• Louise Carnachan

How Do You Respond to Unexpected Change?


We were an hour out of Portland on our way to Newark Liberty Airport in New Jersey when a flight attendant asked, “Is there a physician onboard? If so, please ring your call bell.” I turned to my seatmate. Our eyebrows raised in unison.


I was on the aisle, six rows away from the action. The partially bald, gray-haired doctor spent the better part of the next hour crouched by the ailing man in first class. The physician repeatedly conferred with the flight attendants while the patient’s wife stood nearby.


I felt the plane dip. “Did we just lose altitude?” I asked my seatmate. “Maybe they’re looking for better airspace,” he replied hopefully. Then came the announcement from the pilot, “We’re landing for a medical emergency. Flight attendants, please prepare the cabin.” Those seated closer to the drama possessed more intel that filtered back to my row and I learned we had turned around to land in Billings, Montana. There was a lot of snow on either side of the runway.


Once the EMTs had taken the patient and his wife off the plane, all of us assumed we’d be buttoned up and on our way shortly. The pilot stood outside the cockpit with the mike. “Folks, we have two problems. First, we landed heavy with fuel because we expected to fly across the country. Now the mechanics need to make sure there’s no damage to the aircraft. The good news is that we didn’t bounce when we landed. Second—and I’m optimistic about this—my co-pilot and I started our day in Arizona before we flew to Portland. There’s an extremely short leeway before we “time out” and aren’t allowed to continue flying. That means from the moment we close the door here to when we open the door in Newark, we have to be within the window of our FAA authorized flying time. I have complete confidence we can make that happen. Operations is working on the most direct flight plan now.” Unfortunately, his optimism went unrewarded. An hour later, he told us we were flying back to Portland. Cue up one hundred and fifty-six groans.


Unexpected change. You can separate the seasoned travelers from the rest by their equanimity under adverse conditions. No one wanted this emergency diversion and the subsequent consequences—not the pilots, the flight attendants, the passengers, the Newark passengers whose flight to Portland had been cancelled, nor I might add, the hapless couple taken to a Billings hospital. Everyone had a story. Some people complained, mostly about the money they were losing by not showing up on time. Some had events or meetings that were important. The man behind me got a text when we were on the ground in Billings that his mother had passed—he didn’t make it in time. Compassion was expressed by many, most particularly the flight crew including the pilot who spoke to the man personally.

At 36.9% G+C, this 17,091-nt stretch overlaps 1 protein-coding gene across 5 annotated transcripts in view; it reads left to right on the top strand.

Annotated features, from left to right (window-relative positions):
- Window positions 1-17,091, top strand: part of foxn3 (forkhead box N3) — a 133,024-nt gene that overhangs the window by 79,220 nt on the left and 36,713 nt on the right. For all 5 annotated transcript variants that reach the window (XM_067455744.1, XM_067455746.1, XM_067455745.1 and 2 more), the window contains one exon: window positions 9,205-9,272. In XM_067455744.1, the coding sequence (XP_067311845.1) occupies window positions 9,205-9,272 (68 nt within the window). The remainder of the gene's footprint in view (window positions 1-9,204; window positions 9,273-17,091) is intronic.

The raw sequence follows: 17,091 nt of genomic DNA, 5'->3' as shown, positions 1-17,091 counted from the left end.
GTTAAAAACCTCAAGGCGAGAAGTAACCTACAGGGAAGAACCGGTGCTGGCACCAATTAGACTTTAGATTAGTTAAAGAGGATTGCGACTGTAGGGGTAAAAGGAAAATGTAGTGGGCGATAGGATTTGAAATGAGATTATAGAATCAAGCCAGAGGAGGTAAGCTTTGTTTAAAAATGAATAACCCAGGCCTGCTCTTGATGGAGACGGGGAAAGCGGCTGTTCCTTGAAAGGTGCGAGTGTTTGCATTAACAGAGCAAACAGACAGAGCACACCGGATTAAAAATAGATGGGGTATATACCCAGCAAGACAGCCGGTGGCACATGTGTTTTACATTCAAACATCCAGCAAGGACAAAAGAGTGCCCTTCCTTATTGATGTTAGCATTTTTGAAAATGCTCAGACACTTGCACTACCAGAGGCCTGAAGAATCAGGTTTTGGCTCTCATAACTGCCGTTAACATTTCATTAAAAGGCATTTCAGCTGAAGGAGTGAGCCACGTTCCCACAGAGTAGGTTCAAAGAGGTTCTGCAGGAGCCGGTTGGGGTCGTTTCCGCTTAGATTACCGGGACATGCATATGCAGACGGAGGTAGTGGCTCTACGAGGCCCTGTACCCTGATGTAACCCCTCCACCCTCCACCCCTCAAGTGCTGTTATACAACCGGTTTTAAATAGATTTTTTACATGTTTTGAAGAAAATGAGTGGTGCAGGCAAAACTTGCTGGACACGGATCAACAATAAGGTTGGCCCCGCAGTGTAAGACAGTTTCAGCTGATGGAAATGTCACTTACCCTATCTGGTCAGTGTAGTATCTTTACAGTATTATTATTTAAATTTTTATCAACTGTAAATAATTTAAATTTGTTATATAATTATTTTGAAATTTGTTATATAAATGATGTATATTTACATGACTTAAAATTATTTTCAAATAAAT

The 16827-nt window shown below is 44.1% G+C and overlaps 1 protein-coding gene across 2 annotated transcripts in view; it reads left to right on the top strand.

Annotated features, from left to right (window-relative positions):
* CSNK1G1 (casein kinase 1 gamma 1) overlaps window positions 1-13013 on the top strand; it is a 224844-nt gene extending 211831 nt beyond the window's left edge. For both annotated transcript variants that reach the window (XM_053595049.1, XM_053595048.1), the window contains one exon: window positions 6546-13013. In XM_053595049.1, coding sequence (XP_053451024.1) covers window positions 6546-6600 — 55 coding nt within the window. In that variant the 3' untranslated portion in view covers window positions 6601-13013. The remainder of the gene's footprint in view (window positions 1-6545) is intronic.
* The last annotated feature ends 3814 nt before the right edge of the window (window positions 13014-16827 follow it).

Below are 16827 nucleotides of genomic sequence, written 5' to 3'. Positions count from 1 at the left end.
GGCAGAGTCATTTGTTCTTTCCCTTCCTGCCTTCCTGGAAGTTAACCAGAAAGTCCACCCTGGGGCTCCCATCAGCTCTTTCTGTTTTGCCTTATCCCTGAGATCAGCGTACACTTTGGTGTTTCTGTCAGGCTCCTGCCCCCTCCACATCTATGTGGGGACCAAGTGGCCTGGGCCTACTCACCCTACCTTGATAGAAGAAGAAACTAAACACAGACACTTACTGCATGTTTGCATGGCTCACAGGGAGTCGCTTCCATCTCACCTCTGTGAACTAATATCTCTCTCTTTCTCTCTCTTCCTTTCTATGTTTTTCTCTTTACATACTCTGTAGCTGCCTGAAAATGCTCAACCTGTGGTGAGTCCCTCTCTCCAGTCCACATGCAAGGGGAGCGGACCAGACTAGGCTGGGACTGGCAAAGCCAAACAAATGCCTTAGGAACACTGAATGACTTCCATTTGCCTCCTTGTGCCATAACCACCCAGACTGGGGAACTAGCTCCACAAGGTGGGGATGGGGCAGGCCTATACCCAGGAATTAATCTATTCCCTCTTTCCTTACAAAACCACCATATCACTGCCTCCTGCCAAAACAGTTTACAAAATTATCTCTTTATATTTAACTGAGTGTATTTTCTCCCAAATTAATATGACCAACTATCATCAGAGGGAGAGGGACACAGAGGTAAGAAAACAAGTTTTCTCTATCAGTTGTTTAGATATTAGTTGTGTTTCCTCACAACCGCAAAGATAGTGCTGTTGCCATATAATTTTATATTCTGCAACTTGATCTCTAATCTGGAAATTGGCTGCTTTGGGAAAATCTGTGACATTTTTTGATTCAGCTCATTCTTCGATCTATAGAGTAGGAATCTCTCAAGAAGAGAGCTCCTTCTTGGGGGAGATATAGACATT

I’ve had lots of conversations about change recently, a pertinent topic for all of my clients. Change that is imposed on us may be the most difficult to handle but even the ones we choose can generate an emotional wallop. We feel out of control. It’s messy, plans are taken off course, things don’t go as expected, not everyone plays fair, communication goes sideways. It’s the universal stuff of being human.


Something I learned years ago has been very helpful. When you’re struggling with change, ask yourself, “what do I need to do, let go of or become, to navigate this more easily?” It’s often what I need to let go of that hangs me up. During another untoward flight incident, I was going from Shannon Airport in the Republic of Ireland to Heathrow in London to fly home. The flight out of Shannon was delayed due to fog. I missed the flight from London to Seattle. I wasn’t as seasoned a traveler then and had a melt-down at the counter. The patient agent looked me in the eye and said, “You aren’t going home today.” Right. Stop fighting what is and accept it. Once I did, I was able to move onto what I was going to do—like find lodging.


Each of my fellow passengers on flight 53 had choices to make. Some chose action (do), others adjusted their expectations (let go of), the rest changed their attitude (become). An enterprising man at the end of my row was an industrious model of “do.” He tapped on his device until he had five alternative flights booked, all accomplished before we left the ground in Billings. He really needed to get to New York for a meeting. As for me, I decided to wait until we got back to Portland to talk to an agent and rebook for a different day on the same (usually) non-stop flight. That was a “let go of” moment—I wasn’t getting there that day; I could be flexible.


After we arrived back in Portland (seven hours after first left PDX) I stood in line for an hour to speak with an agent. I felt for these two women who were trying to serve a plane’s worth of people. The technology was uncooperative, but a very skilled supervisor was on the scene for work-arounds. When something went amiss with my flight confirmation, she waved me to the side to fix it which allowed the next customers to step up. It was the doctor and his wife. I leaned over to him and said, “I hope they give you first class for everything you did on board.” Before he could respond, his wife said, “He’s the reason we’re back here!” in a less than gracious tone. No glory for the heroic it seems—although I’m sure that patient in Billings was mighty grateful. As for the rest of us, we got to polish our change response skills that day.



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